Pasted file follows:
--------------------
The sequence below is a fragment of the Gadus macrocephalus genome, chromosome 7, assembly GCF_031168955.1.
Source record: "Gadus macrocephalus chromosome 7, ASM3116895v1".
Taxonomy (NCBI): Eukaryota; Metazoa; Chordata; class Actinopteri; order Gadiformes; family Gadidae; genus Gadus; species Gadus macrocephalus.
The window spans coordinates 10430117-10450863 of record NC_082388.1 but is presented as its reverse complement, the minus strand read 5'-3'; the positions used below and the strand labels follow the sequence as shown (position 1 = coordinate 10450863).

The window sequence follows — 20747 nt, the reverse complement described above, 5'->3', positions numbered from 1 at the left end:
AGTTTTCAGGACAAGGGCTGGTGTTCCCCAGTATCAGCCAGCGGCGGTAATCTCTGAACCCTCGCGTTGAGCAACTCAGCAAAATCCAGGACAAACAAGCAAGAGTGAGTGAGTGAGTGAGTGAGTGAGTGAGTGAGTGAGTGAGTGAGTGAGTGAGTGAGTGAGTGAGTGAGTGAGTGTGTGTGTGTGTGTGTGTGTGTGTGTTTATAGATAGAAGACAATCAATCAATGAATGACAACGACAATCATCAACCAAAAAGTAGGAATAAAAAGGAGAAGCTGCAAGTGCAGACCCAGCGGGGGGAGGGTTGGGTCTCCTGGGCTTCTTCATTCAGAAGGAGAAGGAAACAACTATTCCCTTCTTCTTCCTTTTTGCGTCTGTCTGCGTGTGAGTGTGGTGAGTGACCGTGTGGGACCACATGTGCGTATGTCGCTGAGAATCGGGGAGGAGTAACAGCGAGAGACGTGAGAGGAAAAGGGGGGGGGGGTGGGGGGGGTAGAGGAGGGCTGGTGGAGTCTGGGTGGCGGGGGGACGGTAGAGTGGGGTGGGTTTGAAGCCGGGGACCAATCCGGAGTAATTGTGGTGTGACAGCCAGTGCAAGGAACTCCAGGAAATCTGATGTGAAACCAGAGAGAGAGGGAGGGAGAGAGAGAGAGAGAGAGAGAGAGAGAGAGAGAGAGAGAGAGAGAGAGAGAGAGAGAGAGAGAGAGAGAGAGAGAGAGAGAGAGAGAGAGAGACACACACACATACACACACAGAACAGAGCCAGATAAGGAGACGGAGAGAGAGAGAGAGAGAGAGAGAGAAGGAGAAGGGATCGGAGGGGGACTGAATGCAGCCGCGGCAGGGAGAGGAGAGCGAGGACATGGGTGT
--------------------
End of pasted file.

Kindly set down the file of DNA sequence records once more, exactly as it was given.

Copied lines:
The sequence below is a fragment of the Gadus macrocephalus genome, chromosome 7, assembly GCF_031168955.1.
Source record: "Gadus macrocephalus chromosome 7, ASM3116895v1".
Taxonomy (NCBI): Eukaryota; Metazoa; Chordata; class Actinopteri; order Gadiformes; family Gadidae; genus Gadus; species Gadus macrocephalus.
The window spans coordinates 10430117-10450863 of record NC_082388.1 but is presented as its reverse complement, the minus strand read 5'-3'; the positions used below and the strand labels follow the sequence as shown (position 1 = coordinate 10450863).

The window sequence follows — 20747 nt, the reverse complement described above, 5'->3', positions numbered from 1 at the left end:
AGTTTTCAGGACAAGGGCTGGTGTTCCCCAGTATCAGCCAGCGGCGGTAATCTCTGAACCCTCGCGTTGAGCAACTCAGCAAAATCCAGGACAAACAAGCAAGAGTGAGTGAGTGAGTGAGTGAGTGAGTGAGTGAGTGAGTGAGTGAGTGAGTGAGTGAGTGAGTGAGTGAGTGAGTGTGTGTGTGTGTGTGTGTGTGTGTGTTTATAGATAGAAGACAATCAATCAATGAATGACAACGACAATCATCAACCAAAAAGTAGGAATAAAAAGGAGAAGCTGCAAGTGCAGACCCAGCGGGGGGAGGGTTGGGTCTCCTGGGCTTCTTCATTCAGAAGGAGAAGGAAACAACTATTCCCTTCTTCTTCCTTTTTGCGTCTGTCTGCGTGTGAGTGTGGTGAGTGACCGTGTGGGACCACATGTGCGTATGTCGCTGAGAATCGGGGAGGAGTAACAGCGAGAGACGTGAGAGGAAAAGGGGGGGGGGGTGGGGGGGGTAGAGGAGGGCTGGTGGAGTCTGGGTGGCGGGGGGACGGTAGAGTGGGGTGGGTTTGAAGCCGGGGACCAATCCGGAGTAATTGTGGTGTGACAGCCAGTGCAAGGAACTCCAGGAAATCTGATGTGAAACCAGAGAGAGAGGGAGGGAGAGAGAGAGAGAGAGAGAGAGAGAGAGAGAGAGAGAGAGAGAGAGAGAGAGAGAGAGAGAGAGAGAGAGAGAGAGAGAGAGAGAGAGAGAGACACACACACATACACACACAGAACAGAGCCAGATAAGGAGACGGAGAGAGAGAGAGAGAGAGAGAGAGAAGGAGAAGGGATCGGAGGGGGACTGAATGCAGCCGCGGCAGGGAGAGGAGAGCGAGGACATGGGTGT